Fitzgerald paced the division with 10 explosive plays (20 yards or more), eight of which came when lined up in the slot.
Goff’s passing grade of 74.6 was best in the division, and his seven ‘big-time throws’ were tied with Russell Wilson for the most in NFC West play.
Garcon’s injury-shortened season was punctuated by his Week 3 performance against the Rams, where the veteran wideout had his way with Trumaine Johnson to the tune of five receptions for 133 yards and five first downs.
After joining the Seahawks midway through the year, Brown allowed seven total pressures in 136 snaps against divisional opponents, with no sacks and just one hit.
1. Aaron Donald, DI, Los Angeles Rams
Overall Grade against NFC West Teams: 92.9
It should come as no surprise that the best defensive player in football last season also terrorized his divisional foes. Donald’s 36 total pressures were six more than any other NFC West defender, and he made life especially miserable for the Seahawks, recording a pressure once every 3.5 pass-rush snaps on his way to 19 quarterback pressures across two games.
2. Lamarcus Joyner, S, Los Angeles Rams
Overall Grade against NFC West Teams: 91.7
Joyner’s transition from slot corner to safety proved to be a fruitful one, as the Florida State product finished the year as our second-highest graded safety behind only Harrison Smith. Deep safeties don’t find themselves in primary coverage too often, but Joyner took advantage when those opportunities presented themselves, forcing three incompletions and allowing just one first down on seven targets.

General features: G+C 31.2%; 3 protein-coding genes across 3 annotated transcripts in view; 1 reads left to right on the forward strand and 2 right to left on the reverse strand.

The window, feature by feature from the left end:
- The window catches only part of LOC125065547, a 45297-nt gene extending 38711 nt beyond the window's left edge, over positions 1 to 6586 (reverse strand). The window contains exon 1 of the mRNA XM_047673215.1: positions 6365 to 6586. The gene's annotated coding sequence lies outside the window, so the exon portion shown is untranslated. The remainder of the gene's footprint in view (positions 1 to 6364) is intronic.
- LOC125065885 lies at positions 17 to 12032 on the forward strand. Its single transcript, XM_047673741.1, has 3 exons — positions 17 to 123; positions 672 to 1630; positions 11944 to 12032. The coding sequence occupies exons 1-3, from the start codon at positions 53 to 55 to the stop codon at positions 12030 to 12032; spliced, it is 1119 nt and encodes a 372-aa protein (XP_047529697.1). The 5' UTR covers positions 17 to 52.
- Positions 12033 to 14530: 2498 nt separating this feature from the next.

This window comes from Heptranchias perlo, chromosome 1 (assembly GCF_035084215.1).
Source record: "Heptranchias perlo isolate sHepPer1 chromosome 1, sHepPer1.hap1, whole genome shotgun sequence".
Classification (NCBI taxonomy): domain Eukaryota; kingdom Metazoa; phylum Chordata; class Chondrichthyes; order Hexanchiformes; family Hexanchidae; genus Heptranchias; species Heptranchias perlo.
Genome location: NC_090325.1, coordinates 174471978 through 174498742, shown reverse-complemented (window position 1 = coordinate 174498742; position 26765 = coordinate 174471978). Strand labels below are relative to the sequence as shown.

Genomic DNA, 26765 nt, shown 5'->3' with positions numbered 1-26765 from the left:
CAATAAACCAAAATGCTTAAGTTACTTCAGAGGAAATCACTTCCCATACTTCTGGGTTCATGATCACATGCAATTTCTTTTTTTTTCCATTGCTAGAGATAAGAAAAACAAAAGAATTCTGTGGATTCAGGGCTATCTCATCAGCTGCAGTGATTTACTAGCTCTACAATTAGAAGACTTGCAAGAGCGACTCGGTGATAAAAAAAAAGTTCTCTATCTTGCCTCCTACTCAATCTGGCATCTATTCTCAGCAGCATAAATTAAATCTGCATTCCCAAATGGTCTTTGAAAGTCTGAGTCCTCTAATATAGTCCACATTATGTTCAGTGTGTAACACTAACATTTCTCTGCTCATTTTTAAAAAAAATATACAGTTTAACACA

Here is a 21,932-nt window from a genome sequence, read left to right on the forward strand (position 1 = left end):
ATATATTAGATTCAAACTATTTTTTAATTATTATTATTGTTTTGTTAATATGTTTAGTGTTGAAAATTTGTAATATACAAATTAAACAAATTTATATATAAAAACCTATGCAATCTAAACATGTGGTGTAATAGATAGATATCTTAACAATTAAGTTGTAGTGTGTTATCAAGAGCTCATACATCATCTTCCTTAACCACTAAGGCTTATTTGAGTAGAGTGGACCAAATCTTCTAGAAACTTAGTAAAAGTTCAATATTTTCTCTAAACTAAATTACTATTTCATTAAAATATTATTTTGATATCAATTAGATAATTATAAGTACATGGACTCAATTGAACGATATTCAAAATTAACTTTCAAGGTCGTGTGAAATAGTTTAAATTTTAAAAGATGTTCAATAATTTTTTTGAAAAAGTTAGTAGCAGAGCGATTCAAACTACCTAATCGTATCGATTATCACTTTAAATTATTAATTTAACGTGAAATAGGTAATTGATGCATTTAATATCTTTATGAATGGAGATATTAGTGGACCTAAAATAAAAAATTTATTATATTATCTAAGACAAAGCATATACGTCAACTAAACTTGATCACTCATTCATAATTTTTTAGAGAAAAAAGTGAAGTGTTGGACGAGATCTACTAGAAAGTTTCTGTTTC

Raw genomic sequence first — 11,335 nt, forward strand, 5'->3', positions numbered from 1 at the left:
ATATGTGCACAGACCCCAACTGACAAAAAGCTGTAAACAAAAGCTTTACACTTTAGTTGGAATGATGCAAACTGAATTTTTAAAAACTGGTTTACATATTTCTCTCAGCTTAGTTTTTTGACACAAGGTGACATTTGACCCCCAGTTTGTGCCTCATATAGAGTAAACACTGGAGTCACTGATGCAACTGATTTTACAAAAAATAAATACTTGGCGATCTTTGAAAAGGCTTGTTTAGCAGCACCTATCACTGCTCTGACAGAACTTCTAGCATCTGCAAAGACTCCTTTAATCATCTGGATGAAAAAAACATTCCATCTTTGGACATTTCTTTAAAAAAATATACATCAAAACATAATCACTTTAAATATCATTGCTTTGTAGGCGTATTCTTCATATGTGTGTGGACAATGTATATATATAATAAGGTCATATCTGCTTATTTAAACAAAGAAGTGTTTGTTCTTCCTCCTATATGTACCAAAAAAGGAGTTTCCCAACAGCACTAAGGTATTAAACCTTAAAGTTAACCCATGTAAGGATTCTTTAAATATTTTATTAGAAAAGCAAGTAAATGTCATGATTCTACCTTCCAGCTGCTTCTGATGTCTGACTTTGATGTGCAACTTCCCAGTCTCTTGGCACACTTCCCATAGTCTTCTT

3. DeForest Buckner, DI, San Francisco 49ers
Overall Grade against NFC West Teams: 89.6
An iron man on the defensive line, Buckner broke out in his second season, especially as a pass-rusher. Buckner notched 12 quarterback hits in divisional play (of his 19 total hits on the season), double that of the next closest defender. Only Donald defeated blocks when rushing the passer at a higher rate, and so long as he continues to win that often, it’s only a matter of time before the sack numbers begin to match Buckner’s excellent grading.
4. Bobby Wagner, LB, Seattle Seahawks
Overall Grade against NFC West Teams: 83.1
Wagner’s versatility is exactly what you want out of a modern linebacker. He rarely misses tackles (only two in 46 attempts last season), he is excellent in coverage (allowed a 61.1 passer rating into his coverage), he led all NFC West linebackers in run stops (16), and he even recorded pressure on one-third of his pass-rush snaps. All that led to Wagner ranking first in both run-defense (72.7) and pass-rush (85.2) grades, and second in coverage grade (80.6) in divisional play last season.
Overall Grade against NFC West Teams: 82.2
Tartt is another player whose season was cut short due to injury, but his performance when on the field was impressive enough to make the 49ers’ brass feel comfortable enough to let Eric Reid walk in free agency. It was in pass coverage where Tartt made his most significant impact, allowing just 34 yards on 11 targets while forcing three incompletions in his four games versus NFC West foes.
Pierre’s best game of the season came in the finale versus Seattle, in which he filled up the stat sheet recording two sacks, a QB hit, a batted pass, three stops and a forced fumble on his way to a 90.0 game grade.
The rookie safety’s 82.9 coverage grade trailed only Joyner among returning NFC West players.
Thomas was stellar yet again last season but was rarely even tested in divisional games, seeing only three targets in primary coverage.
The third member of the Rams secondary to land on this list, Robey-Coleman was the highest-graded slot cornerback in NFC West play last season.
Maxwell’s was the second-highest graded outside cornerback in divisional play with a 73.9 coverage grade.